Reflection We can calculate or guestimate the position of the light source (e.g. flash), where no reflection off the glass/water surface should occur, from the following parameters:
Let me discuss the last three of the variables.
If your object is close to the surface of the glass (i.e. reprophoto of paper original), then a slightly longer focal length (100-150 mm) is advantageous as the light source can be placed at a steeper angle and unevenness in illumination across the surface is minimized. However, if your object is a fish in an aquarium, move as closely to the glass of the aquarium, i.e. try to use the shortest focal length suitable for the subject; possibly even put the filter ring flush against the glass: by this method the angle of the light source becomes irrelevant, as no reflections can bounce back into the lens. Additionally, any scratches in the glass, and other irregularities will be as much out of focus as possible. However, if the picture appears blurry through the viewfinder of the camera, chances are close to 100% that the picture will be entirely unacceptable; don't hope for mitigating effects. Despite all the considerations given to minimize the effect of glass and water, the surface may be too dirty or uneven to allow successful photography. It will also have become clear that the use of a lens hood in such traditional indoor situations is a necessity. The above example shows a relatively small snail (approximately 10-12 mm shell length) taken in a small aquarium through the water.
It becomes clear that with increasing scattering angle of the light source, it must be positioned closer to the glass surface. Typical scattering angles for electronic flashes are 60° illuminating a the viewing field of a 35 mm lens, with wide angle attachment 90-100° for a 20-21 mm wide angle lens, with tele extender it becomes more narrow and equals the collecting angle of the lens of equal focal length (see table on the left). These indications only apply if the flash is mounted on the camera itself. Moving closer makes the illuminated field smaller, and vice versa.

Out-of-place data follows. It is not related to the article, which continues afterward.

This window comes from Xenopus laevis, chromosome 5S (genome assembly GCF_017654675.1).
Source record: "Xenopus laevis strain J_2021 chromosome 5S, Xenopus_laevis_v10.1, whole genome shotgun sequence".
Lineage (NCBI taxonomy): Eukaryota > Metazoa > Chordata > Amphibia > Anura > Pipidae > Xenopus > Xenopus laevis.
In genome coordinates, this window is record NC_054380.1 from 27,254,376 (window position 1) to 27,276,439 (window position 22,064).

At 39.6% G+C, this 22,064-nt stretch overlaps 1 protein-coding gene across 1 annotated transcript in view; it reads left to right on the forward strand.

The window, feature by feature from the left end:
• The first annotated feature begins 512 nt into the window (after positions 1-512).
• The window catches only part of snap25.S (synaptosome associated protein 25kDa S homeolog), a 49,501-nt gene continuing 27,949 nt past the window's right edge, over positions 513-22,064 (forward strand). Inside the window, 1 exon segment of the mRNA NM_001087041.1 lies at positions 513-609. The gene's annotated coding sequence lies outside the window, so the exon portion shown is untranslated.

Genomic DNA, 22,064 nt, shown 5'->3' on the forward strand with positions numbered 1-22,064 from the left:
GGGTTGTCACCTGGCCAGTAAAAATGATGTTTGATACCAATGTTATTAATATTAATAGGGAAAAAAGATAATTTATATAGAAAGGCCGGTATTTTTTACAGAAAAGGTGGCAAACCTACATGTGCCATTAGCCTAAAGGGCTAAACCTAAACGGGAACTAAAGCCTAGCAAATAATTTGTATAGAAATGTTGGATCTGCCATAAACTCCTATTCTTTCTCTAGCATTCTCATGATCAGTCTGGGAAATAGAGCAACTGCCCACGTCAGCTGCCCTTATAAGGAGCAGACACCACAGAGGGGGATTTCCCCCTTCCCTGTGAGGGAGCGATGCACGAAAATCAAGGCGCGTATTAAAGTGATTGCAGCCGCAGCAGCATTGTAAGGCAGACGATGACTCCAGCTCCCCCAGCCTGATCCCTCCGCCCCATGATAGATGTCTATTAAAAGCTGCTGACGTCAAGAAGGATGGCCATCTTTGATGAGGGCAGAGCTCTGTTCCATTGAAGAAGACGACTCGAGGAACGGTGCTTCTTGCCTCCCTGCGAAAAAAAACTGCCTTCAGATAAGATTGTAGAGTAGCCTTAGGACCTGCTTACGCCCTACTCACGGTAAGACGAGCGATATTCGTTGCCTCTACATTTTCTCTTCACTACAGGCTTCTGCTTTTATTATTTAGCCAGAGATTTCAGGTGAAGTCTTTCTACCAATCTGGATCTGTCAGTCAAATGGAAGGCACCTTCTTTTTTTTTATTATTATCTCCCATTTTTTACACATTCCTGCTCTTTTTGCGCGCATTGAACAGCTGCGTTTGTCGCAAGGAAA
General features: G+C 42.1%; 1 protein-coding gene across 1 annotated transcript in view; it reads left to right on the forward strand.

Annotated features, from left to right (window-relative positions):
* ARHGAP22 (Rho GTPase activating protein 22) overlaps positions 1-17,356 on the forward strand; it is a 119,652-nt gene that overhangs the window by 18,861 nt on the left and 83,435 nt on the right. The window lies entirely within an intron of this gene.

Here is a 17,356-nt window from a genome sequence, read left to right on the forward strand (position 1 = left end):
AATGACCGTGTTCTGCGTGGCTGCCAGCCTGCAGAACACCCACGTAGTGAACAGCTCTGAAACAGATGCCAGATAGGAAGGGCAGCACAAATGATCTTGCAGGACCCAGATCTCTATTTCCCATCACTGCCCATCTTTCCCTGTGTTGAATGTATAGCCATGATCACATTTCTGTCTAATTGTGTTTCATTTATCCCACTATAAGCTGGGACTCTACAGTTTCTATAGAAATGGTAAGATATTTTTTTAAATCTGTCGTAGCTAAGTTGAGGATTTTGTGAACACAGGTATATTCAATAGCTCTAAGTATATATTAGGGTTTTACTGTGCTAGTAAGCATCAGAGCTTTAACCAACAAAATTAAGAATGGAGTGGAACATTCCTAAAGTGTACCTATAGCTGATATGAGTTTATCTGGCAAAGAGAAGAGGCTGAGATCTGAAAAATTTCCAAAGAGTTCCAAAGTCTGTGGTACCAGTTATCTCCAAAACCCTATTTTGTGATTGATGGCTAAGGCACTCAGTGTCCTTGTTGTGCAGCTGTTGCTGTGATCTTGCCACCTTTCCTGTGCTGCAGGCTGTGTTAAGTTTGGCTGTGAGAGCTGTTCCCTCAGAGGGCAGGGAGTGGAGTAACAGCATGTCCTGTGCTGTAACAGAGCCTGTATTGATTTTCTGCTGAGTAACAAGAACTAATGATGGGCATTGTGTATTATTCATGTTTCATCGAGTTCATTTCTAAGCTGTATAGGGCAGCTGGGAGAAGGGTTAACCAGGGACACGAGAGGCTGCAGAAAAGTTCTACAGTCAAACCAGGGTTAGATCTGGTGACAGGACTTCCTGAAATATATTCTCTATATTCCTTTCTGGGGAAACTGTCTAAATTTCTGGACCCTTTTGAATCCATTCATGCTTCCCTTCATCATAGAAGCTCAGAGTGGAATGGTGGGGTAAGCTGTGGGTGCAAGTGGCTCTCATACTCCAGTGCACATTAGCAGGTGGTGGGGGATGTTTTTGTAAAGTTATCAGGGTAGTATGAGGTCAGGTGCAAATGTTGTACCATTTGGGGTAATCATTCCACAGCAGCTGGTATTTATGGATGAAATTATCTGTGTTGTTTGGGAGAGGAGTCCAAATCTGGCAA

It may seem that the relative flat illumination of the subject particularly in aquaria will be a problem, because we need to hold the flash at an angle and away from the lens axis. As it turns out this is not that much a problem as it may seem. As the light is refracted at the air-glass interface and also at the glass-water interface, it is bent towards the lens axis, i.e. although the flash is held at a strong angle, which usually would produce strong shadows, the illumination of aquarium shots is surprisingly even. You may also think about multiple light sources, but the technical requirements become cumbersome, and you will become a nuisance in a public setting.
It will also have become clear that one of the key requirements for successful aquarium photography is a synchronization cord and a detachable flash, both preferentially TTL, because estimating-let alone calculating-the appropriate f-stop and flash setting is virtually impossible. If you have a built in flash, you MUST turn it off. Do not settle for a flash with less than metric guide number=32 while using a ISO 100 film.
A second, interesting use is the perspective control or shift lens in outdoor photography. These lenses can separate to a certain extent the controls of the setting of the focal plane and that of the area photographed. Usually, when changing the composition of a shot, you automatically will also change the orientation of the focal plane. In case of architectural shots, where shift lenses are most commonly used, one cannot be at the vertical center of building but has to tilt the camera upwards, resulting in convergent lines. With a shift lens, however, the convergence can be corrected, or at least ameliorated. The same also applies to landscape photographs. On a separate pop-up page I show three photographs of a forest with correct, no, and wrong shift (Olympus 35 mm shift on OM-4, tripod). Note the collapsing trees in the right shot.
Processing and mounting slides
For mounting the slides I prefer Gepe 7011 frames, glass-less mounts with a metal mask for razor sharp edges and square corners. The guide rails allow for precise positioning of the frame. They are rather expensive, particularly when bought in small quantities. 1'000 frames, however, are only approximately US$120.